Got cockroach milk? It’s jammed with calories

Got cockroach milk? It’s jammed with calories

We’ll answer the question about how to milk a cockroach in a second. Here’s a hint: They lack udders.

An international team of scientists has discovered that the Pacific beetle cockroach, found in Hawaii, produces milk to feed its newborn. This species doesn’t lay eggs like most cockroaches, instead birthing babies that grow in brood pouches inside mom’s body until the kids are large enough to survive on their own.

This milk crystalizes in the guts of the baby roaches. They then feed on those crystals like human babies sucking at their bottles.

That milk, it turns out, is packed with protein, fat and sugar. In fact, researchers found it contains three times more calories than buffalo milk and four times more than dairy milk. That makes it one of the most nutritious substances on earth.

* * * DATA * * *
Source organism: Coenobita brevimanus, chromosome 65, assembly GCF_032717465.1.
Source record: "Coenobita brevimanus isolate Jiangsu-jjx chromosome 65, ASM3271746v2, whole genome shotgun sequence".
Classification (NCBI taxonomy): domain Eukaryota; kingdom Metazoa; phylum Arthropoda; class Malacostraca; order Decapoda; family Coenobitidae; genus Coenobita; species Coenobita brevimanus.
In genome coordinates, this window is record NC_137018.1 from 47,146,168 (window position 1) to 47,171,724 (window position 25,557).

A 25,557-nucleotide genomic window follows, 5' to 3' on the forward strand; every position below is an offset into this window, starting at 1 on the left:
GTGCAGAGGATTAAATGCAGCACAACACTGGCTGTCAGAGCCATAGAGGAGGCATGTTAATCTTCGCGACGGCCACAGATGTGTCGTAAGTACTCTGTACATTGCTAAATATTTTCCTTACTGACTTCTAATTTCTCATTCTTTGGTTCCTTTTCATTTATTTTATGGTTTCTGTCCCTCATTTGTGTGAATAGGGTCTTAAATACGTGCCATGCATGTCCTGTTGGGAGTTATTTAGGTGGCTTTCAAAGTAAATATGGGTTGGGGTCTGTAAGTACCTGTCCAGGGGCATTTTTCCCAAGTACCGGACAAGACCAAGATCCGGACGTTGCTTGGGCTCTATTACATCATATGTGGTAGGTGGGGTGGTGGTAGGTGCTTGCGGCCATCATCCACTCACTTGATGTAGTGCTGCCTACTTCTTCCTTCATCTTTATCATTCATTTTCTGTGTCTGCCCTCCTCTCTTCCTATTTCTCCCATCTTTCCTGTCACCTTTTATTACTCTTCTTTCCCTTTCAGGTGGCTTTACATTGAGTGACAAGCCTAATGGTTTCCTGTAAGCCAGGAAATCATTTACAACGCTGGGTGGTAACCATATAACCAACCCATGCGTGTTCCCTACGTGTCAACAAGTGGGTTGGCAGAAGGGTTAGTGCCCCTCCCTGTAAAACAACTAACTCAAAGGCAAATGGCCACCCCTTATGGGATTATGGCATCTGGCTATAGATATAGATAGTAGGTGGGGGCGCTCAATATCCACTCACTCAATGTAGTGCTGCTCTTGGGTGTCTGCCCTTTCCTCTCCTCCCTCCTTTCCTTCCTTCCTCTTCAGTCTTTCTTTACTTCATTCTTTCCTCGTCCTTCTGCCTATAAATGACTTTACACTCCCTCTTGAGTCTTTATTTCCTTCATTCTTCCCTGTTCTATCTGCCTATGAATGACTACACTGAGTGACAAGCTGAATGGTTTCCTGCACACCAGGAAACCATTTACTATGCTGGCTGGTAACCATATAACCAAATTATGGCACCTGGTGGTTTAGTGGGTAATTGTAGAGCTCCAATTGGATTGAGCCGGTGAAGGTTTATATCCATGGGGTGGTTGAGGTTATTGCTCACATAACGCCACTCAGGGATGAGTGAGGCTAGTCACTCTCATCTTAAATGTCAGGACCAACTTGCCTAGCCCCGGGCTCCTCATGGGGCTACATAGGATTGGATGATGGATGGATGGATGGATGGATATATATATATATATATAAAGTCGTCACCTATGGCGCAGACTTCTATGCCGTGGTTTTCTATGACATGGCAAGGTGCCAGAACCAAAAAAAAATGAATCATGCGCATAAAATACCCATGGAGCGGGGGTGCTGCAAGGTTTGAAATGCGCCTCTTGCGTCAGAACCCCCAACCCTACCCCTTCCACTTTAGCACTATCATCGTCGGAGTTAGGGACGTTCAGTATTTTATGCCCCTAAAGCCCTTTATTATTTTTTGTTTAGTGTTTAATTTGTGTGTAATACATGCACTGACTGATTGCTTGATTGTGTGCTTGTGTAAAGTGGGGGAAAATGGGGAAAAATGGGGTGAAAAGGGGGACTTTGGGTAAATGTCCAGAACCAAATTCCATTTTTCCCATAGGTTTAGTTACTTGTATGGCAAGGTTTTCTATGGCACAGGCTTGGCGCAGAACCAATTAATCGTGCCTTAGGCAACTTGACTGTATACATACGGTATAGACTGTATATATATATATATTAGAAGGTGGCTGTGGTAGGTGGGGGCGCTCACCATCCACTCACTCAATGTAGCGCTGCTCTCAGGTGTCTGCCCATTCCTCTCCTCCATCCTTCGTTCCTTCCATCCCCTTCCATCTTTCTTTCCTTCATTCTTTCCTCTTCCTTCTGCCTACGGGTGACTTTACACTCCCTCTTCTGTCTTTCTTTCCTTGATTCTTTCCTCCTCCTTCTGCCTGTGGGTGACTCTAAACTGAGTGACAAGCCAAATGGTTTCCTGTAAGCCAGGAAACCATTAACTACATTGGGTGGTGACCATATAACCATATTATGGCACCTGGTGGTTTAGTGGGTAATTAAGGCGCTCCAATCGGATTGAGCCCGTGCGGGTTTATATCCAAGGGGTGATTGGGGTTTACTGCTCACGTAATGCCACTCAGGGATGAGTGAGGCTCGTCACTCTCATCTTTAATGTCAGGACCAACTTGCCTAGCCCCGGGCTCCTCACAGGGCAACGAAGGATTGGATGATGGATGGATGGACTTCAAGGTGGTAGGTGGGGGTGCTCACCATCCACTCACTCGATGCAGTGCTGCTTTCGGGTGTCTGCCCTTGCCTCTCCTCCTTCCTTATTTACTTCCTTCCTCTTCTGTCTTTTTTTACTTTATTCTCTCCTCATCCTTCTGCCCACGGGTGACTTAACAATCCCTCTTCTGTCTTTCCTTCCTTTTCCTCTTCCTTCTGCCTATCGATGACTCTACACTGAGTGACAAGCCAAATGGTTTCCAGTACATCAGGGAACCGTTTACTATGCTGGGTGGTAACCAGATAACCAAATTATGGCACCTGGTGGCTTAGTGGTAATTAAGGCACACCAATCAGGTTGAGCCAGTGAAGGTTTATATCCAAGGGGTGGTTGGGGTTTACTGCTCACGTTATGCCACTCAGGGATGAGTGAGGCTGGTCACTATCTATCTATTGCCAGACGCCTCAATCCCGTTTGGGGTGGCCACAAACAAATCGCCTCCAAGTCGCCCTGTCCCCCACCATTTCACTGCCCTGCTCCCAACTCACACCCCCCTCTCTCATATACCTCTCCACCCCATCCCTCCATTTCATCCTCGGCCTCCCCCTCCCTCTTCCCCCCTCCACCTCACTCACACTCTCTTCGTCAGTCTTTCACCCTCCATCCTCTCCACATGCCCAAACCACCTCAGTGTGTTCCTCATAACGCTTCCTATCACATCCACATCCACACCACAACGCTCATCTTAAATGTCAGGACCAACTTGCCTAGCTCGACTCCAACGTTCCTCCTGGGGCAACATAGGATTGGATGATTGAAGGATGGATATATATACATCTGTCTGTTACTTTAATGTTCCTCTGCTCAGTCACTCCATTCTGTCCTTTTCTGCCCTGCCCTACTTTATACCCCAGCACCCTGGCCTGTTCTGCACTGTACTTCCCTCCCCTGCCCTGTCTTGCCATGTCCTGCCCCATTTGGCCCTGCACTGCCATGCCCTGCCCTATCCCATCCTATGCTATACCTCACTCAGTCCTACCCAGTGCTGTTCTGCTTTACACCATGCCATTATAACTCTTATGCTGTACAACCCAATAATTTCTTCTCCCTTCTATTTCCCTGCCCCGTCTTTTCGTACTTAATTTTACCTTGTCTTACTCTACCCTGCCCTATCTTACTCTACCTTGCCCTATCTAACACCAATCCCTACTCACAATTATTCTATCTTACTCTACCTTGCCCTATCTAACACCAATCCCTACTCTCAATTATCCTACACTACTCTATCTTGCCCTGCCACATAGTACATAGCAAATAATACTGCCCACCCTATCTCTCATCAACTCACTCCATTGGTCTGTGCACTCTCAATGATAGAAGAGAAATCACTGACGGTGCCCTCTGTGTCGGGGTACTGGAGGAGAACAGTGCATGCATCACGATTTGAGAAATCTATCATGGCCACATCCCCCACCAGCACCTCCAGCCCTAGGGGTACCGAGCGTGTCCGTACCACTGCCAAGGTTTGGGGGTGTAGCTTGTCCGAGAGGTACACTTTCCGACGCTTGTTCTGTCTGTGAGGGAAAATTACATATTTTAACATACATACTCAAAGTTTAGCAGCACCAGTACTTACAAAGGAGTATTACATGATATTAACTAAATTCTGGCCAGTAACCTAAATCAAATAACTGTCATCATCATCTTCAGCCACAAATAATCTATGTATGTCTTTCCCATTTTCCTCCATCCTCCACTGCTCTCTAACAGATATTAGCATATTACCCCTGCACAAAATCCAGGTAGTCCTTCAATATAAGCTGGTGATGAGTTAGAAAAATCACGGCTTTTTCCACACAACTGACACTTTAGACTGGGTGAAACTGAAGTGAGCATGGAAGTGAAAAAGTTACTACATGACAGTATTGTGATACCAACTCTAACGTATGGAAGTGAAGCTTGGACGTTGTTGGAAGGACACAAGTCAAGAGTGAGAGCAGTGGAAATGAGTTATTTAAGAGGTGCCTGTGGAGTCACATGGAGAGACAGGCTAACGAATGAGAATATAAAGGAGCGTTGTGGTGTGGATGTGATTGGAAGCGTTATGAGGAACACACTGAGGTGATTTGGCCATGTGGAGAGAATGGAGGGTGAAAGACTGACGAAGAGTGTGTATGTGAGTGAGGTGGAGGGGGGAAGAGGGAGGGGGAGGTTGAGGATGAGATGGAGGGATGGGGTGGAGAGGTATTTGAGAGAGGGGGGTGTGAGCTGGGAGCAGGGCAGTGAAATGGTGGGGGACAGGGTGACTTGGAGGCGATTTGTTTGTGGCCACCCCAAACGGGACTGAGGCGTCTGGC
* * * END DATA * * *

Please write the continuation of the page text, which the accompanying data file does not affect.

The internet has been abuzz with speculation about roach milk eventually making its way into our coffee, ice cream or energy drinks. But this milk isn’t ready for primetime.

For one thing, scientists need to confirm it’s not toxic to humans. A colleague of one of the cockroach researchers, however, had a sample after losing a dare at a party. This person reported it didn’t taste like anything special.

Also, a roach’s milk production lags far behind the average cow’s.

The biggest reason you won’t see roach milk in your refrigerator any time soon is that, as you might expect, it’s just really hard to milk a cockroach. Researchers have to substitute a paper filter for the embryos in the roach mom’s brood pouch inside its body, wait and then harvest.

Milking a cow, by comparison, is child’s play.

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